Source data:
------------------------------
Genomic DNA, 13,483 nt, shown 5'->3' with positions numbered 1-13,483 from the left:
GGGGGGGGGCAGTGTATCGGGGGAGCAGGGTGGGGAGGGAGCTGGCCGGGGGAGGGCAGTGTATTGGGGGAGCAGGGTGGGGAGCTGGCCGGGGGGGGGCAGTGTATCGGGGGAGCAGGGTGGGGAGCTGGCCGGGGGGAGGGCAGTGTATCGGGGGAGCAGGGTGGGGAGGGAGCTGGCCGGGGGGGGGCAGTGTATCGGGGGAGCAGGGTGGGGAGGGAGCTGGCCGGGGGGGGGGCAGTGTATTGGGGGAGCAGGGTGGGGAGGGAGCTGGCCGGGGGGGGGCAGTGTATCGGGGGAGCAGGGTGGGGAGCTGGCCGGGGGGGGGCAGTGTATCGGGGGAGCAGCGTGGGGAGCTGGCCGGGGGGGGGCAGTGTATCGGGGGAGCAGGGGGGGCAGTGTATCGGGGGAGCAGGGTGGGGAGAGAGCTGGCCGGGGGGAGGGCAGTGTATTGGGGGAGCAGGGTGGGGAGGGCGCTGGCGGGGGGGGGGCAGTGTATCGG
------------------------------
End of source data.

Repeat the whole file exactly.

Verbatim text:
Genomic DNA, 13,483 nt, shown 5'->3' with positions numbered 1-13,483 from the left:
GGGGGGGGGCAGTGTATCGGGGGAGCAGGGTGGGGAGGGAGCTGGCCGGGGGAGGGCAGTGTATTGGGGGAGCAGGGTGGGGAGCTGGCCGGGGGGGGGCAGTGTATCGGGGGAGCAGGGTGGGGAGCTGGCCGGGGGGAGGGCAGTGTATCGGGGGAGCAGGGTGGGGAGGGAGCTGGCCGGGGGGGGGCAGTGTATCGGGGGAGCAGGGTGGGGAGGGAGCTGGCCGGGGGGGGGGCAGTGTATTGGGGGAGCAGGGTGGGGAGGGAGCTGGCCGGGGGGGGGCAGTGTATCGGGGGAGCAGGGTGGGGAGCTGGCCGGGGGGGGGCAGTGTATCGGGGGAGCAGCGTGGGGAGCTGGCCGGGGGGGGGCAGTGTATCGGGGGAGCAGGGGGGGCAGTGTATCGGGGGAGCAGGGTGGGGAGAGAGCTGGCCGGGGGGAGGGCAGTGTATTGGGGGAGCAGGGTGGGGAGGGCGCTGGCGGGGGGGGGGCAGTGTATCGG